Incoming container cargo to the Port of Los Angeles -- the largest in the US -- rose to the most on record for the month of July, indicating that retailers and manufacturers were still replenishing inventories heading into the second half of the year.  

The Southern California port handled an estimated 485,472 million 20-foot-equivalent units last month, a 3.4% increase from the same month last year, according to preliminary figures released on Wednesday. Total cargo handled by the port reached 6.35 million containers in the first seven months of the year, up by a modest 0.5% from the year-earlier period.

The Los Angeles and Long Beach port complex is the largest hub for ocean shipments in the US, accounting for 40% of incoming containers. In the neighboring Port of Long Beach, inbound shipments for July were down 1.8% from a year earlier, according to data released this week.

“We continue strong and the outlook remains that way,” Executive Director Gene Seroka said in a virtual briefing Wednesday. “The American consumer’s resilience to buy remains almost unabated. We’ll see strong numbers -- I think this year we come in with a Top 3 all-time Port of L.A. year in general.”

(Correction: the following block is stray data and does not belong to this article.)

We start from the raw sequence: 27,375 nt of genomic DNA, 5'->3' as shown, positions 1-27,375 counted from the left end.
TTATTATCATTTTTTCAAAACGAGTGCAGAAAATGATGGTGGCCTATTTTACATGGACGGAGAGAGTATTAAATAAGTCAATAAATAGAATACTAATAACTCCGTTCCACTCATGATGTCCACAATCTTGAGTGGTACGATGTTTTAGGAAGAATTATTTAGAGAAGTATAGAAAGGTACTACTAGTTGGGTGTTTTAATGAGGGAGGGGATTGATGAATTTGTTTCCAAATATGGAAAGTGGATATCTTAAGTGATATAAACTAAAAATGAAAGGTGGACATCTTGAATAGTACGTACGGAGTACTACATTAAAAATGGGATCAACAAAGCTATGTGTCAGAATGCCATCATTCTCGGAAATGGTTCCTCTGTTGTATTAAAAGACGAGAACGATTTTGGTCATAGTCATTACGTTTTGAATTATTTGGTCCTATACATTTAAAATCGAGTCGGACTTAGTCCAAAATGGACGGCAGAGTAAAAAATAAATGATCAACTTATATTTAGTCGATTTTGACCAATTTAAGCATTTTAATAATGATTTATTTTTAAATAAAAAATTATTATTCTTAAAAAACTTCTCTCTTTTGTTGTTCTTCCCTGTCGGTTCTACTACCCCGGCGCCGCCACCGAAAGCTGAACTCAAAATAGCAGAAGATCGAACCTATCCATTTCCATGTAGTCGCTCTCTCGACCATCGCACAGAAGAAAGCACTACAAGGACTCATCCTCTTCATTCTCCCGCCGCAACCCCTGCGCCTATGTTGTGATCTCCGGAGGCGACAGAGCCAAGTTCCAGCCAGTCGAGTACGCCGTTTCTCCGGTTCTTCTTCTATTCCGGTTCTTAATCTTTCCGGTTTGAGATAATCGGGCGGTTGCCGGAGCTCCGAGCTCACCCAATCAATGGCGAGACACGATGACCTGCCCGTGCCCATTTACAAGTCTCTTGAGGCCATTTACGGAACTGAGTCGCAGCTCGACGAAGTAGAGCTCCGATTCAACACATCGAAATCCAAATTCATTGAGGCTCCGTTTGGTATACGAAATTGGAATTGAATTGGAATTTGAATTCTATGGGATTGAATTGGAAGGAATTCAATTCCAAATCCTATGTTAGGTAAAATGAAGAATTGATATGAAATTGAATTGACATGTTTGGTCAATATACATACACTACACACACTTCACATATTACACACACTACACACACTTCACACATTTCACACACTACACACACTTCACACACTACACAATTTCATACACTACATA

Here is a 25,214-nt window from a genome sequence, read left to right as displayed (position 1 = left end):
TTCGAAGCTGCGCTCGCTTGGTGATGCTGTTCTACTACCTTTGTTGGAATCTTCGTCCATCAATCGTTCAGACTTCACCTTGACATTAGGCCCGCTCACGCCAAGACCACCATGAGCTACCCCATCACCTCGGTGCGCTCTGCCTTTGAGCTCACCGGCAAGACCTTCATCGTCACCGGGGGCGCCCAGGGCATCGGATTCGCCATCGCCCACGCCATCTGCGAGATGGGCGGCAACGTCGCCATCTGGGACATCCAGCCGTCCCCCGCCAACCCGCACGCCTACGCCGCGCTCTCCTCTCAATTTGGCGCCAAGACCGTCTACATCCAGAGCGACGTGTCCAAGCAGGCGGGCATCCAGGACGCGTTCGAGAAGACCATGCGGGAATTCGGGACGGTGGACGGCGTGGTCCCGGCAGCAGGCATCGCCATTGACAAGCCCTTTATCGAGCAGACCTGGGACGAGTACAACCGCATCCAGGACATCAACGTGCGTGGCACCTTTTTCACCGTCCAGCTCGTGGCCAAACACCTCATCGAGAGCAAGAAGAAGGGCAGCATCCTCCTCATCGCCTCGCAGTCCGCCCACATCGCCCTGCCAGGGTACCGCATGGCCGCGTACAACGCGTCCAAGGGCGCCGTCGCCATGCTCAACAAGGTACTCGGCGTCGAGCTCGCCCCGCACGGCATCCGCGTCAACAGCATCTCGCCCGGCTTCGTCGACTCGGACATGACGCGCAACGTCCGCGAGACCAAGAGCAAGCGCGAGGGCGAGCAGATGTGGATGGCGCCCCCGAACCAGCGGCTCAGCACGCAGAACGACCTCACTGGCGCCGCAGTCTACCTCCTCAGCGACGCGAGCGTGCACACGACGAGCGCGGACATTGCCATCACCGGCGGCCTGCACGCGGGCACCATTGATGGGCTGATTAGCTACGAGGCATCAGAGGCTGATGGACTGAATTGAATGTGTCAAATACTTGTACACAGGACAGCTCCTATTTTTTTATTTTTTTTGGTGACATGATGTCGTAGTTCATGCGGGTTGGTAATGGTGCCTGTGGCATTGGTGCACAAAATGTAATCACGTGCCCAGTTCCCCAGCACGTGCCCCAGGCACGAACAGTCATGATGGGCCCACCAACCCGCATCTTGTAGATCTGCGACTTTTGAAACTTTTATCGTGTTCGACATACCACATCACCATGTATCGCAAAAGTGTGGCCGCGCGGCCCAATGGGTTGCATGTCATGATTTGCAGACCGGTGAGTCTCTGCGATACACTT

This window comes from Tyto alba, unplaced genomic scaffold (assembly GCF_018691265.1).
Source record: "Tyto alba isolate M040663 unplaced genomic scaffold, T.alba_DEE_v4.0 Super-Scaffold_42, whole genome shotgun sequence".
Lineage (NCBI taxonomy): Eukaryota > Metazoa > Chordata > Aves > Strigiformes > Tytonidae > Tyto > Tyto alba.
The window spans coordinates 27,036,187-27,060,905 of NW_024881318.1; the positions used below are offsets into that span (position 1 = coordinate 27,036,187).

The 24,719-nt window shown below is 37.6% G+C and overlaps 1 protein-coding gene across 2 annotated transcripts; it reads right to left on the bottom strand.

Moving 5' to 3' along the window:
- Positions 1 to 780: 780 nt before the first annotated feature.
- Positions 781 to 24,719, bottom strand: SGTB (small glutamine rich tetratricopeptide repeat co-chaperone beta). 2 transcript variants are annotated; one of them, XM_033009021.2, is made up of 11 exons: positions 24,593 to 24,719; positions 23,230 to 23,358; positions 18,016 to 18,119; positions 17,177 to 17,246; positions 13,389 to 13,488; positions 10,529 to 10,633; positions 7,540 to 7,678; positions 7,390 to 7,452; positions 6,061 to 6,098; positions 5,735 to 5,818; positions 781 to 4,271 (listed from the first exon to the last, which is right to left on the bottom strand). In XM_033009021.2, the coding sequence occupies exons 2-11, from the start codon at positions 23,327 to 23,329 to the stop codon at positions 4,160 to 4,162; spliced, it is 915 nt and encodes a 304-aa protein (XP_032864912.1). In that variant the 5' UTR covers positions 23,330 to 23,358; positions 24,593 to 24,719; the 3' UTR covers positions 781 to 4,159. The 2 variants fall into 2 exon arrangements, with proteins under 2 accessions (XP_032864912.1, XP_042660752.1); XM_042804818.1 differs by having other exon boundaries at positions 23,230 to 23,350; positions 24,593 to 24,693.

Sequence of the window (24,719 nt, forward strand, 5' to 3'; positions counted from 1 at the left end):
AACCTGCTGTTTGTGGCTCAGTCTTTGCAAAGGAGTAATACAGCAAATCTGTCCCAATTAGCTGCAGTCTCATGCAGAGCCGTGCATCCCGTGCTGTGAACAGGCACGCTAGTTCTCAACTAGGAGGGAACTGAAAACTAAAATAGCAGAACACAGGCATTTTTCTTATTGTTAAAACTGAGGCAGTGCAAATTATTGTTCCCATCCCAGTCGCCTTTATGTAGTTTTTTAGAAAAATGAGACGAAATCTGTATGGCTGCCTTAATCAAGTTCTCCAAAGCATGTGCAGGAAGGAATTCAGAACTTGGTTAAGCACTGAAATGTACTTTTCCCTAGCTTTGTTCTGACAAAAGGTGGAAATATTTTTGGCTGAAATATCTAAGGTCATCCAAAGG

West Coast ports are registering an earlier-than-normal peak season this summer as many retailers try to avoid last year’s experience, when they struggled to secure their goods, from clothing to electronics, because of serious shipping delays. Since then, supply chains bottlenecks on the docks have significantly cleared up.

Meanwhile, California’s third-busiest port in Oakland shut down for almost a week last month after truckers protesting a gig-work law that could take 70,000 California drivers off the road blocked access to the operation. Although activities have fully resumed, Oakland handled 27% fewer loaded inbound containers last month compared to June and the prior year.

The port attributes the biggest drop since the onset of the Covid-19 pandemic to the protests rather than to a shift in consumer sentiment, and is now expecting an uptick in imports in the upcoming months as delayed vessels make their way to the San Francisco Bay, according to Maritime Director Bryan Brandes. “Oakland will see that volume, it’s just going to be delayed into August,” he said in an interview.

The National Retail Federation warned last week that retail shipments are expected to retreat in the second half of 2022, following record-setting volumes earlier this year.